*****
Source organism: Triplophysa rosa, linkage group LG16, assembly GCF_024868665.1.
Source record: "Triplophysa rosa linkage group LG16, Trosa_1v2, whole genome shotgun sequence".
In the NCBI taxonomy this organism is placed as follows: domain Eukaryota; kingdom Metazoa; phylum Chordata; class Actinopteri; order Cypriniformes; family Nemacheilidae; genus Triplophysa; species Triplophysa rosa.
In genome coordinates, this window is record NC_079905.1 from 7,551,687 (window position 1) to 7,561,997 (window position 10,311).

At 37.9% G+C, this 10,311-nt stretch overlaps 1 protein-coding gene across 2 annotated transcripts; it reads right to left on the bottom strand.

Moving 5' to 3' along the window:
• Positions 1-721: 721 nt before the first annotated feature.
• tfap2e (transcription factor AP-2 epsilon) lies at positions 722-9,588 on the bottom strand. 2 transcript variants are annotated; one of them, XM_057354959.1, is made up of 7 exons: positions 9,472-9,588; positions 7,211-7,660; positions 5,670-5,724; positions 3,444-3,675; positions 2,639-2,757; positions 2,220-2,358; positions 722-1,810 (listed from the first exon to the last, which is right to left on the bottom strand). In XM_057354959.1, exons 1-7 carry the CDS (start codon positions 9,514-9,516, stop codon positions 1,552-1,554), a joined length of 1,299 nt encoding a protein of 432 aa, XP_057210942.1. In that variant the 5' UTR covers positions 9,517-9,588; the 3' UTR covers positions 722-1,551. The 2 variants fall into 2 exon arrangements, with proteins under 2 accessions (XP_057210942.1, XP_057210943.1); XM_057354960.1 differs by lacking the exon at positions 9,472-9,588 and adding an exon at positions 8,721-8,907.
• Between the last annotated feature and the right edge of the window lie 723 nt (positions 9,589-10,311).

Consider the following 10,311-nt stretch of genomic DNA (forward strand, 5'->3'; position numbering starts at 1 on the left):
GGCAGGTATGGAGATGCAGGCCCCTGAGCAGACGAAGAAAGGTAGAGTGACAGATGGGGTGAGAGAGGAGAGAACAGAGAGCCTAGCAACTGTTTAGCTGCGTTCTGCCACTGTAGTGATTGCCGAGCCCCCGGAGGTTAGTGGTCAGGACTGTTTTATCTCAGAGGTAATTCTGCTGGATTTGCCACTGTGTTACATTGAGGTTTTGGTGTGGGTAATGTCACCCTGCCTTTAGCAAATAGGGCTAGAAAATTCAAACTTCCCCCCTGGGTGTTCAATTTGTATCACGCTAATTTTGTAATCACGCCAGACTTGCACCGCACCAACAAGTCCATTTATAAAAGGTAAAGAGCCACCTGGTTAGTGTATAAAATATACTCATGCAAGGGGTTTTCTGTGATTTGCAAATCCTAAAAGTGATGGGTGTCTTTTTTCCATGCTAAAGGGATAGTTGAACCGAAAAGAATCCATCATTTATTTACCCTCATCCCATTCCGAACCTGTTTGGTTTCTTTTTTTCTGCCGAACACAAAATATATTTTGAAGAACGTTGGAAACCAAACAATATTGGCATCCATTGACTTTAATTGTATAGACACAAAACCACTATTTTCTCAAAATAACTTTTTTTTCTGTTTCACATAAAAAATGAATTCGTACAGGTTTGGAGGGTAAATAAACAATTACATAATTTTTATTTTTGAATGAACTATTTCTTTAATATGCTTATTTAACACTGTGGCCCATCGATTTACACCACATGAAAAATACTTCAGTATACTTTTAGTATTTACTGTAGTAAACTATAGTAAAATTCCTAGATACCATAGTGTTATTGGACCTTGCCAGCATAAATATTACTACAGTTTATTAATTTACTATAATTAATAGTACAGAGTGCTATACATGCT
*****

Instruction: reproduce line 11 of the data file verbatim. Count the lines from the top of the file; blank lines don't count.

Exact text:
GGCAGGTATGGAGATGCAGGCCCCTGAGCAGACGAAGAAAGGTAGAGTGACAGATGGGGTGAGAGAGGAGAGAACAGAGAGCCTAGCAACTGTTTAGCTGCGTTCTGCCACTGTAGTGATTGCCGAGCCCCCGGAGGTTAGTGGTCAGGACTGTTTTATCTCAGAGGTAATTCTGCTGGATTTGCCACTGTGTTACATTGAGGTTTTGGTGTGGGTAATGTCACCCTGCCTTTAGCAAATAGGGCTAGAAAATTCAAACTTCCCCCCTGGGTGTTCAATTTGTATCACGCTAATTTTGTAATCACGCCAGACTTGCACCGCACCAACAAGTCCATTTATAAAAGGTAAAGAGCCACCTGGTTAGTGTATAAAATATACTCATGCAAGGGGTTTTCTGTGATTTGCAAATCCTAAAAGTGATGGGTGTCTTTTTTCCATGCTAAAGGGATAGTTGAACCGAAAAGAATCCATCATTTATTTACCCTCATCCCATTCCGAACCTGTTTGGTTTCTTTTTTTCTGCCGAACACAAAATATATTTTGAAGAACGTTGGAAACCAAACAATATTGGCATCCATTGACTTTAATTGTATAGACACAAAACCACTATTTTCTCAAAATAACTTTTTTTTCTGTTTCACATAAAAAATGAATTCGTACAGGTTTGGAGGGTAAATAAACAATTACATAATTTTTATTTTTGAATGAACTATTTCTTTAATATGCTTATTTAACACTGTGGCCCATCGATTTACACCACATGAAAAATACTTCAGTATACTTTTAGTATTTACTGTAGTAAACTATAGTAAAATTCCTAGATACCATAGTGTTATTGGACCTTGCCAGCATAAATATTACTACAGTTTATTAATTTACTATAATTAATAGTACAGAGTGCTATACATGCT